• Human Rights SECURITY LAB

    Working to bridge the gap between technologists, information security community and democracy activists by promoting intuitive and accessible security tool and education.

    Through storytelling, we continue to raise awareness on the human rights implications of the lack of security and privacy protections in comsumer technology.


The same technology that has empowered millions of people to demand political and social change is being used by oppressive regimes worldwide to surveil and suppress dissent. Wickr Foundation, through workshops and seminars on cyber security, empowers human rights activists and journalists around the world to protect their communities while creating positive social change.


Education & Training

Tech Lab for Human Rights Activists & Journalists


Oslo Freedom Forum, Norway

Wickr Foundation advise human rights activists & reporters from all over the world on how to defend their communications and sensitive data against state surveillance & criminal attacks.

An Unlikely Alliance: Hackers & Human Rights Activists

Photo Credit: cea + Flickr

Photo Credit: cea + via Flickr

Liberation Technology Program, Stanford

Activists and hackers share a common mission of challenging the status quo to improve existing systems – whether governments or technology. How do the two communities work together to defend civil liberties online and on the ground?

Workshop Communicating in Hostile Environments


8th Assembly of the World Movement for Democracy, Seoul

Wickr Foundation team trained human rights activists and journalists from how to develop defense strategies against hostile surveillance and criminal breaches.

Security in Hostile Environments For Democracy Activists


The Draper Hills Summer Fellowship Program on Democracy & Development, Stanford

Wickr Foundation offered a seminar on digital security & privacy to 2015 Draper Hills Summer Fellows, many of whom confront security challenges under repressive regimes where they live.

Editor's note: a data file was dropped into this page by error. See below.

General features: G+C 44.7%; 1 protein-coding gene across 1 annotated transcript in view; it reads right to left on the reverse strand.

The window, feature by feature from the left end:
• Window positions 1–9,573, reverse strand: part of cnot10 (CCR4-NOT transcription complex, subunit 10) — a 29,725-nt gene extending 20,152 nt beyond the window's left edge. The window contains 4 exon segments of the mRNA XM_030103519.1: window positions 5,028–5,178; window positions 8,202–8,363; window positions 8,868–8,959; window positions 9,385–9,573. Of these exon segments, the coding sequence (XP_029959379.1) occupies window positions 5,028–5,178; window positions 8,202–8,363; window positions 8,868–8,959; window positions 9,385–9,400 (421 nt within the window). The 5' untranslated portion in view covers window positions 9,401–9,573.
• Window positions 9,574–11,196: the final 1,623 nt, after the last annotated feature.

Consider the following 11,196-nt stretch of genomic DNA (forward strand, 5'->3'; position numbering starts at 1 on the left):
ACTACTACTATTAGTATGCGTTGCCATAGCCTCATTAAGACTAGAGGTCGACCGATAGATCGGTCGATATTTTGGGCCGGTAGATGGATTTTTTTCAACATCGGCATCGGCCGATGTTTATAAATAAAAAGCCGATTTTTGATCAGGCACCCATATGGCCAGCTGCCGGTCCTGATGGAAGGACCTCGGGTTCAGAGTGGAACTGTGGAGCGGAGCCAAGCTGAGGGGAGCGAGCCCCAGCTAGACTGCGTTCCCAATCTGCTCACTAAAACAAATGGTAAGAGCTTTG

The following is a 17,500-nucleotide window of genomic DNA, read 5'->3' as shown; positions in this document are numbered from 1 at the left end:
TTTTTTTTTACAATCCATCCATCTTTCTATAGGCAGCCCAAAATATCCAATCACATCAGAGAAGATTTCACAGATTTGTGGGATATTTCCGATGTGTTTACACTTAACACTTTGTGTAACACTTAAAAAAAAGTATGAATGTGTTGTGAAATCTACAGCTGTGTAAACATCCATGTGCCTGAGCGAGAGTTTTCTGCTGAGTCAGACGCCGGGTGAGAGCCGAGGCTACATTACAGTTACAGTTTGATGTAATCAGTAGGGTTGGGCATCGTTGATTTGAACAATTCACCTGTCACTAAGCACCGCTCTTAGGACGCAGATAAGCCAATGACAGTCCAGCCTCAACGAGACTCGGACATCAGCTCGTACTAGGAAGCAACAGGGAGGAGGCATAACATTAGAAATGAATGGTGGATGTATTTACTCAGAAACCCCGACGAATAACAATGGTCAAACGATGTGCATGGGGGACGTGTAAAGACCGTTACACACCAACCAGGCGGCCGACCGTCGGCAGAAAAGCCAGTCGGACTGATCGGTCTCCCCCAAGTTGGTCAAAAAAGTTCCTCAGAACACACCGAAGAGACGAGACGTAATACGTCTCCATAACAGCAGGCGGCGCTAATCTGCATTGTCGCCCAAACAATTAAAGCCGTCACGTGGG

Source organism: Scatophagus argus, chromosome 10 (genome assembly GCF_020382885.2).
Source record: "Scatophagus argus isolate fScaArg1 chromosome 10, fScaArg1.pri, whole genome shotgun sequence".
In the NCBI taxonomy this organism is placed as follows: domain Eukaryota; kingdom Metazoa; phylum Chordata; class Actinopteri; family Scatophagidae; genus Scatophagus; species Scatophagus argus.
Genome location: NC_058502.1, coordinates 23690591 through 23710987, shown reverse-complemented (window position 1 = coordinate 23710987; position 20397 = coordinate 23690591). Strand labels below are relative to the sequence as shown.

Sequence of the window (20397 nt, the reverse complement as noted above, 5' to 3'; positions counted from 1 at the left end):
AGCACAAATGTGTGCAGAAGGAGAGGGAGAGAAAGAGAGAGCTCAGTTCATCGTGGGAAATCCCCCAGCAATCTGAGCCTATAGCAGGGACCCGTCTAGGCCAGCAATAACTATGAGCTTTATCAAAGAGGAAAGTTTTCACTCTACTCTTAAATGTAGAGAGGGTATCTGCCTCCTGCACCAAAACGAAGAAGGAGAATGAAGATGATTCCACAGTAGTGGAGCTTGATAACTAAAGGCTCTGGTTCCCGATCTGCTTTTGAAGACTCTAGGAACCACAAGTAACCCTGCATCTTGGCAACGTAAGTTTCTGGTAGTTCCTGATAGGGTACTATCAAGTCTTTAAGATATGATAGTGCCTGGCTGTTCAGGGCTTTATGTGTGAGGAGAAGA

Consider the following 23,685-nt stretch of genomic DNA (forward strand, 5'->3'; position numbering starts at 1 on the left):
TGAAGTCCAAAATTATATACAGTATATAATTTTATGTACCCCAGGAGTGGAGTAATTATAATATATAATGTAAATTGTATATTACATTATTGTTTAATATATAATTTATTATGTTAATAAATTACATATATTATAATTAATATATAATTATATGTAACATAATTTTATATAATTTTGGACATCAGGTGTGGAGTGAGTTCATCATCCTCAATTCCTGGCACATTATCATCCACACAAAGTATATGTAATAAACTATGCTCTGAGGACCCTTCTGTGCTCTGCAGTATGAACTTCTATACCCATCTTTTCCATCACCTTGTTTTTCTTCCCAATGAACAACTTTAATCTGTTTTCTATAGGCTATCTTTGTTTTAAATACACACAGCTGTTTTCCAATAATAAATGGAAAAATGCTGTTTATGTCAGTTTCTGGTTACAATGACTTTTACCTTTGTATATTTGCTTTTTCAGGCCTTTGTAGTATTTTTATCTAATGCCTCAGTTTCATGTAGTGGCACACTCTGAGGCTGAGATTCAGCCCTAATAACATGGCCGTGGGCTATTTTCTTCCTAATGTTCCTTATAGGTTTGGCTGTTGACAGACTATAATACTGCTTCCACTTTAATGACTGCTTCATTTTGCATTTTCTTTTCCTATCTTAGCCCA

Human Rights Voices


Marina Nemat

Iranian Activist & Writer

Nico Sell interviews Marina Nemat, a human rights activist and writer, on her experience as a prisoner of conscience in Iran and how it empowered her to become an advocate for political prisoners and activists around the world.

Marina also talks about the importance of technology and digital security in enabling social change in oppressive countries.

Bjørn Ihler

Survivor, Activist & Writer

Nico Sell interviews Bjørn Ihler, activist and writer, about his experience as a survivor of 2011 terrorist attack in Oslo killing over 60 people and injuring over 100 more.

Bjørn shares how the violence he witnessed has empowered him to begin his work across communities to prevent extremism and counter its narrative in all forms, including digital and art.

What is the Tech Community Missing About Human Rights and Technology

Nico Sell interviewed Danny O’Brien, International Director of Electronic Frontier Foundation on privacy, and the effects of surveillance on our behavior, free speech and self-censorship. Danny shared his experience working activists in understanding and countering the surveillance technology.

On Surveillance

On the EFF’s work activists

Suleiman Bakhit

Jordanian Social Entrepreneur & Activist